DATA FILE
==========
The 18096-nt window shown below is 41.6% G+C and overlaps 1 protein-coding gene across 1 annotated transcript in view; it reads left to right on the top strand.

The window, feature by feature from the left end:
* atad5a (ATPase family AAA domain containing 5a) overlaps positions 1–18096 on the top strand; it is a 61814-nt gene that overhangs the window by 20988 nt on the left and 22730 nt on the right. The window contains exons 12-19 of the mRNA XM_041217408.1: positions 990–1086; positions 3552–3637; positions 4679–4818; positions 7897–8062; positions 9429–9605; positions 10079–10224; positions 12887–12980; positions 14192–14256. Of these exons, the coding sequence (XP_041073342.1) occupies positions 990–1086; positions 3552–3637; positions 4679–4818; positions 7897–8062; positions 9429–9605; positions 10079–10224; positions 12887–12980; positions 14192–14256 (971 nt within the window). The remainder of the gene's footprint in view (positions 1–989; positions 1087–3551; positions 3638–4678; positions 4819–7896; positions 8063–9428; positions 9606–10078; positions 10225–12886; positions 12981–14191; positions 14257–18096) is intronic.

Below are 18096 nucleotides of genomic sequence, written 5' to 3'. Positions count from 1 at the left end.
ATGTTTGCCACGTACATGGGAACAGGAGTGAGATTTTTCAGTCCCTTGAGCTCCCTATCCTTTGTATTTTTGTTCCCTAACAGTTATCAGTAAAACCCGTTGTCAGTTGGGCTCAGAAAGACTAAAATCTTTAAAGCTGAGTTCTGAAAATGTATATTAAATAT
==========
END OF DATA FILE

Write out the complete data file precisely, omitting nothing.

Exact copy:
The 18096-nt window shown below is 41.6% G+C and overlaps 1 protein-coding gene across 1 annotated transcript in view; it reads left to right on the top strand.

The window, feature by feature from the left end:
* atad5a (ATPase family AAA domain containing 5a) overlaps positions 1–18096 on the top strand; it is a 61814-nt gene that overhangs the window by 20988 nt on the left and 22730 nt on the right. The window contains exons 12-19 of the mRNA XM_041217408.1: positions 990–1086; positions 3552–3637; positions 4679–4818; positions 7897–8062; positions 9429–9605; positions 10079–10224; positions 12887–12980; positions 14192–14256. Of these exons, the coding sequence (XP_041073342.1) occupies positions 990–1086; positions 3552–3637; positions 4679–4818; positions 7897–8062; positions 9429–9605; positions 10079–10224; positions 12887–12980; positions 14192–14256 (971 nt within the window). The remainder of the gene's footprint in view (positions 1–989; positions 1087–3551; positions 3638–4678; positions 4819–7896; positions 8063–9428; positions 9606–10078; positions 10225–12886; positions 12981–14191; positions 14257–18096) is intronic.

Below are 18096 nucleotides of genomic sequence, written 5' to 3'. Positions count from 1 at the left end.
ATGTTTGCCACGTACATGGGAACAGGAGTGAGATTTTTCAGTCCCTTGAGCTCCCTATCCTTTGTATTTTTGTTCCCTAACAGTTATCAGTAAAACCCGTTGTCAGTTGGGCTCAGAAAGACTAAAATCTTTAAAGCTGAGTTCTGAAAATGTATATTAAATAT